You can also get smart security systems with keyless entry that allow for remote access. If your mom needs to stop in and get something while you’re at work, you can unlock the door from your smartphone. Some systems also allow unique codes or one-time codes for better entry tracking.

Prioritize Daytime Security

Another common mistake homeowners make when considering security is focusing on security at night and being complacent during the daylight hours. You may be shocked to learn that the majority of break-ins occur between 10 am and 3 pm when most people are at work or school. Most burglars are opportunists, looking for the opportunity to score some quick cash. As such, the goal is to avoid potentially violent confrontations with homeowners.

Of course, being present in your home doesn’t mean your house isn’t at risk. People working from home or taking a day off could be at a higher risk of harm, as a burglar might be surprised to find someone at home.

Lock the exterior doors while at home, and consider setting your external alarm.

Upgrade Your Garage Door

Upgrade Your Garage Door

Outdated or damaged garage doors are a common target for burglars. If you have a connected garage, this weak point could help them gain access to your home. If you have a detached garage, they can still use this entry point to gain access to valuable tools and machinery.

If your garage door is worse for the wear, replace it with something stronger and more secure. Roller doors are considered the most secure and often include metal pegs along the sides for enhanced security. This feature prevents someone from using a crowbar to pry open the door, even with a broken lock or gap underneath.

If you use an automatic garage door or door opener, don’t leave them in your car. Instead, carry them in with your keys and ensure everything is locked behind you.

Many modern garage doors have windows to let in extra light. Consider frosting any windows in your garage to prevent passersby from seeing what’s inside.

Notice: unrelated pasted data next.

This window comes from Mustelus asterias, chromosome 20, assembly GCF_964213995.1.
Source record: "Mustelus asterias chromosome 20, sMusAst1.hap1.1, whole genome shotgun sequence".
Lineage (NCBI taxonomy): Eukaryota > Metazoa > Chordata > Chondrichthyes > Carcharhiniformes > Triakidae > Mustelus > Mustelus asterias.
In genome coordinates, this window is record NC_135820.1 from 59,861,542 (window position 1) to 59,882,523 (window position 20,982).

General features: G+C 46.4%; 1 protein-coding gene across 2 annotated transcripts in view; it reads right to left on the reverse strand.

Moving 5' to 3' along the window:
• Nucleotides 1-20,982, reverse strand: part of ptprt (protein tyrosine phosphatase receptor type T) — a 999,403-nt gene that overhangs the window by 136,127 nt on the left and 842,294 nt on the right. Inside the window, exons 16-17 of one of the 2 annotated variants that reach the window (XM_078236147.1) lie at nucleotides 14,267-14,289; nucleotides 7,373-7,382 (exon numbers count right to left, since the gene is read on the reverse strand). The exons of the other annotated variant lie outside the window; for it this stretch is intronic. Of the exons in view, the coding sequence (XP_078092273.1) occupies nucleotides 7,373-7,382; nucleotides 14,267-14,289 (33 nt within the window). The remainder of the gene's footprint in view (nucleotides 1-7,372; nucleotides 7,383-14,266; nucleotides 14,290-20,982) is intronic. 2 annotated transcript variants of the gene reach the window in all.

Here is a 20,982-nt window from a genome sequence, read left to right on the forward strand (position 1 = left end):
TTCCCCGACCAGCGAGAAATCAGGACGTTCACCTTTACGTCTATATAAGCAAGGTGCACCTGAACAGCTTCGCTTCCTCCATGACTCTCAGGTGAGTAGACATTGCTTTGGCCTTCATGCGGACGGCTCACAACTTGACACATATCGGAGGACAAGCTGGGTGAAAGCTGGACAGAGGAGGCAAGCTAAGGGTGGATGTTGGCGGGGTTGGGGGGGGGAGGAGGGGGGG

Use Smart Landscaping

Did you know that your landscaping can increase the likelihood of a break-in? As mentioned previously, burglars typically look for the low-hanging fruit— homes that are easy to break into. If your yard is obscured from the road by large trees or hedges, or you have bushes underneath windows and surrounding your doors, you’re creating the perfect hiding place.

Take a look at your yard and determine whether a burglar could successfully navigate to your home without detection. Trim back where you can, and use motion sensor lights in the dark, shadowy areas.

Invest in Door and Window Jams

One of the most affordable and simple ways to keep your home safe is to invest in door and window jams. These bars fit into sliding doors and windows to prevent someone from opening them far enough to get in. You can adjust the setting to open your windows for fresh air while still keeping your home secure.

A popularized DIY approach to window jams encourages homeowners to save money by using nails or screws to stop the windows. Do not do this! In the event of a fire, you must be able to quickly remove the jams and get out if doorways are blocked.

Final Thoughts

Home security tends to get put on the back burner until it’s too late. Consider these essential security tips to keep your family and home safe and sound.

Thank you for reading!